But then, we’ve just canceled our district preacher’s meeting because there was not enough to call us together. So, maybe it’s just as well that we continue traveling the road we’ve been on for these past many years.

Grace to all, Dan

John Bonson said...

All it takes is a resolution.

JB

John Meunier said...

Great post, Sky.

We don't need to attract a new generation, we need to make discipleship exciting for a new generation. We need to help them hear the call of Christ in their lives - and this is not just to ordained ministry.

Hmmm ... but how to do that.

Bro. Dave said...

Bro. Dan writes, "But then, we’ve just canceled our district preacher’s meeting because there was not enough to call us together."

That is my point. It would seem in this day, when our preachers are being labeled "ineffective", when our churches are struggling for survival, and when our conference is at the fianncial brink, there is plenty to talk about!

Instead, our district clergy meetings have been reduced to once or twice a year, we get a paper copy of the district calendar, and we hear pleas for help from our agency leaders who are also struggling to survive.

John Bonson writes, "I do know that there are districts within our conference where teaching is a critical part of the district' mission."

This should be the rule instead of the exception. It has been more than 10 years since I was in such a district.

Anonymous said...

Okay, I’m the DS that cancelled the District Minister’s Meeting. I hesitate to join in blog discussions because they usually leave more questions than answers. I appreciate Sky’s efforts to call the church to faithfulness and I agree with him more times than not. So, here are a few thoughts that probably won’t resolve anything.

I cancelled the meeting because the agenda items did not merit the time and effort that would be spent to attend. I am not going to have meetings to pass out calendars or do mindless promotions of some conference program. You also need to consider that out of forty ministers in the district, I feel blessed when I have 50% participation at our meetings. It has actually been as low as 25%!

Of course that doesn’t mean we don’t have things to talk about. We could talk about toxic churches, ineffective ministers, incompetent leadership, bloated bureaucracy, the lack of stewardship, irrelevant preaching and the always present entitlement attitude affecting both clergy and laity. Our district has had some good discussions and I hope we will have more.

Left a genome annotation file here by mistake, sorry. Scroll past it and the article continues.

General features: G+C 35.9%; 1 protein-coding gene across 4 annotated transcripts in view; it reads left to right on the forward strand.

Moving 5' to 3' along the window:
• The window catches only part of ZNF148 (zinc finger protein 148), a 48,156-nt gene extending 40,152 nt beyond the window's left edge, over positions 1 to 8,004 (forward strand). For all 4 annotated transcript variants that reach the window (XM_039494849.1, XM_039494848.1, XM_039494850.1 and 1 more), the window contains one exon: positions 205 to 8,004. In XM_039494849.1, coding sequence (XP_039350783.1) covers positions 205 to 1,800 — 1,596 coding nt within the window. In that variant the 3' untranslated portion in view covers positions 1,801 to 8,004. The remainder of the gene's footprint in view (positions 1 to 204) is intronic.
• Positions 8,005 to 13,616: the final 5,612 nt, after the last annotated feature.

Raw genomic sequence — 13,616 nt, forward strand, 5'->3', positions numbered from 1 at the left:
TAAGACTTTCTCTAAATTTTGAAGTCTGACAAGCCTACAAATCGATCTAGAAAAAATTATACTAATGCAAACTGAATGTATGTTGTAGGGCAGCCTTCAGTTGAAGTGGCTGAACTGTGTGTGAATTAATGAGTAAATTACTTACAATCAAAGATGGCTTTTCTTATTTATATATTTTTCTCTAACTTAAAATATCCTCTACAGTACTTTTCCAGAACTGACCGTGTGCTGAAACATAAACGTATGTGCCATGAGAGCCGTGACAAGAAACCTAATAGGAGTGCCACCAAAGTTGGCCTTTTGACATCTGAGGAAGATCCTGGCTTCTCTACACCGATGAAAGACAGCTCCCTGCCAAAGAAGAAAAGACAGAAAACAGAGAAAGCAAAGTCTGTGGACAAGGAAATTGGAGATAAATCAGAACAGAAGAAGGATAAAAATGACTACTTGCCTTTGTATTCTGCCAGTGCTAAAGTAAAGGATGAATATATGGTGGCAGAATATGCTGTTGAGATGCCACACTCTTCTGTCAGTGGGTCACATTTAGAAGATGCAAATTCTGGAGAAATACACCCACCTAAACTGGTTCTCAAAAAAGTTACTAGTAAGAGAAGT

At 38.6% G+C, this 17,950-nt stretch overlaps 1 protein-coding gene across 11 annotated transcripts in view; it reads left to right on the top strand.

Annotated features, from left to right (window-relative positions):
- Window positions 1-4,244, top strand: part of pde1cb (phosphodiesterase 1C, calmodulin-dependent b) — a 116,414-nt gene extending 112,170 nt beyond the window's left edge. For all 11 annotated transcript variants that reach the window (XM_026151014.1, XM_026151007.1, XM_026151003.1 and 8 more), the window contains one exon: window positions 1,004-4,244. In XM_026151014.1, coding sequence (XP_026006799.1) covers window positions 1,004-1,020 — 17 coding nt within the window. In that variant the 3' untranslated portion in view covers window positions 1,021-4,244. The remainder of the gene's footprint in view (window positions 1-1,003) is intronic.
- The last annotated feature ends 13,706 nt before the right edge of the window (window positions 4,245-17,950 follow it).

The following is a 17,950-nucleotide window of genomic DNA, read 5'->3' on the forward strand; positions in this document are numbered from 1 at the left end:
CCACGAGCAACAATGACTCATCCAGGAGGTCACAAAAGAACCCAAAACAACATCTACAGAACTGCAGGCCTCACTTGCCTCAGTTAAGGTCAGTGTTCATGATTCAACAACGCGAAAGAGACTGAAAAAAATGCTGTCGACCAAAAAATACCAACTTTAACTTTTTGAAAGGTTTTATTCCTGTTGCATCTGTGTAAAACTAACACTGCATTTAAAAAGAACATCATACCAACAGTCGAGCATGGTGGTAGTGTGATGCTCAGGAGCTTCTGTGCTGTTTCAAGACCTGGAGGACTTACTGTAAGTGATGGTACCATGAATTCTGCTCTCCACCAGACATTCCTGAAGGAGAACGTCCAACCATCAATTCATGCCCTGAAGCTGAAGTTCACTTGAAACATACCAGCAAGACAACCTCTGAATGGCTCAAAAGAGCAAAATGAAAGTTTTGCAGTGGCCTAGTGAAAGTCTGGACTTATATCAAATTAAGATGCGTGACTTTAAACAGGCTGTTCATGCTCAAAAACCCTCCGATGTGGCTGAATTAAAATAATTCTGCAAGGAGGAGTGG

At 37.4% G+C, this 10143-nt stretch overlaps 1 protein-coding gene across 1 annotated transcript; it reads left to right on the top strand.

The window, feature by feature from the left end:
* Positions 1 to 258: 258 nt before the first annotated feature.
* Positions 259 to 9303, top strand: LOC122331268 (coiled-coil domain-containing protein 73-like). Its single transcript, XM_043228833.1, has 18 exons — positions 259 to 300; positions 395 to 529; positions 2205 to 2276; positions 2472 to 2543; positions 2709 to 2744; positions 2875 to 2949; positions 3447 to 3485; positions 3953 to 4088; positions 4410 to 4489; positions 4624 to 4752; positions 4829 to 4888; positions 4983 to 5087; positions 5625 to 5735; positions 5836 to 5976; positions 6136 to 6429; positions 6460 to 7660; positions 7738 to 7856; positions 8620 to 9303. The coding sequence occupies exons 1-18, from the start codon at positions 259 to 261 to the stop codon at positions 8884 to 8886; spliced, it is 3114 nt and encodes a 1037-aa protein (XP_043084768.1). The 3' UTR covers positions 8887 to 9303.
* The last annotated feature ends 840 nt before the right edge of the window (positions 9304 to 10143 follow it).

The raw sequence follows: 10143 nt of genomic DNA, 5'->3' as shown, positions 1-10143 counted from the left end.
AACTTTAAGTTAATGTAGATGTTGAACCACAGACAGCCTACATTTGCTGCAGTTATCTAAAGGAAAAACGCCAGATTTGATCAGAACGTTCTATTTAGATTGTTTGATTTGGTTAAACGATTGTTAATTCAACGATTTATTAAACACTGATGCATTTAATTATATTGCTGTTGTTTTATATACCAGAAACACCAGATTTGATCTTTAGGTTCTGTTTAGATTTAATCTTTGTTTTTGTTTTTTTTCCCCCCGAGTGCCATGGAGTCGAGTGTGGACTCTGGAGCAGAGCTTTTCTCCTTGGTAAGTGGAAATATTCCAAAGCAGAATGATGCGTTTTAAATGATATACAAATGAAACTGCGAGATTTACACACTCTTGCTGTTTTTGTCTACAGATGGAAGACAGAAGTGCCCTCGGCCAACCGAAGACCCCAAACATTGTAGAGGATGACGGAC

I am convinced more than ever that we are approaching the problem from the wrong direction. We are trying to program and organize our way to faithfulness instead of looking at the beginning of our faith: conviction, confession and conversion. The church will never be able to mask the lack of this beginning by slick campaigns and another book on leadership that I am now being required to read.

Honest conversation calls for tough action and as Jack said, “You [we] can’t handle the truth!” Now this is where I would normally go into a laundry list of items that need attention. I can’t change the entire church. I can only try my best to be faithful to the tasks that are given to me. I truly appreciate the collegiality we have in our district.

Sky McCracken said...

My D.S. said: We are trying to program and organize our way to faithfulness instead of looking at the beginning of our faith: conviction, confession and conversion. The church will never be able to mask the lack of this beginning by slick campaigns and another book on leadership that I am now being required to read.

Absolutely. And meetings without substance do nothing but add to the level of ineffective connectionalism.

We CAN'T change the entire church. And if things truly begin with conviction, confession and conversion, then that will start from the bottom up, since "the top down" is obviously not working.

Good post, boss.

A reminder to us all - be careful what you write. You never know who might be reading. [grin]

Anonymous said...

Dear Boss

Sorry, bur for some reason I cannot get my comments to upload as Bro. Dan. So, here is my response to you and Sky

My words were as much about us ministers as they were to you, for you are one of us. Your words are very meaningful to me. As a matter of fact as I think about your response I am wondering why we couldn't have had the conversation you are talking about even there were are only a handful of us willing to take that risk.

Also, I missed our time together.

Bro. Dan

Bro. Dan said...

OK
I've never blogged before responding to this one [Well, maybe i'm like Paul and his baptisms. I may be responded to one or two, but I don't remember.]

Anyway, I've had time to think about my boss’ response and mine to his. The more I consider it, the more I'm certain that his assessment of our mutually agreed upon mess I am certain he is correct. Here is what he said and I quote “toxic churches, ineffective ministers, incompetent leadership, bloated bureaucracy, the lack of stewardship, irrelevant preaching and the always present entitlement attitude affecting both clergy and laity.”

However, if we do not take every opportunity, as women and men of the United Methodist connection, to talk, discuss – or to use the Wesleyan term “conference” about these issues then are we not missing excellent opportunities to further our understanding of the connection, but more importantly to better understand each other and in that process strengthen our life together as followers of Jesus.

Will it be hard? YES! Will it be worth it? YES!!!

Grace and peace to all.

Bro. Dan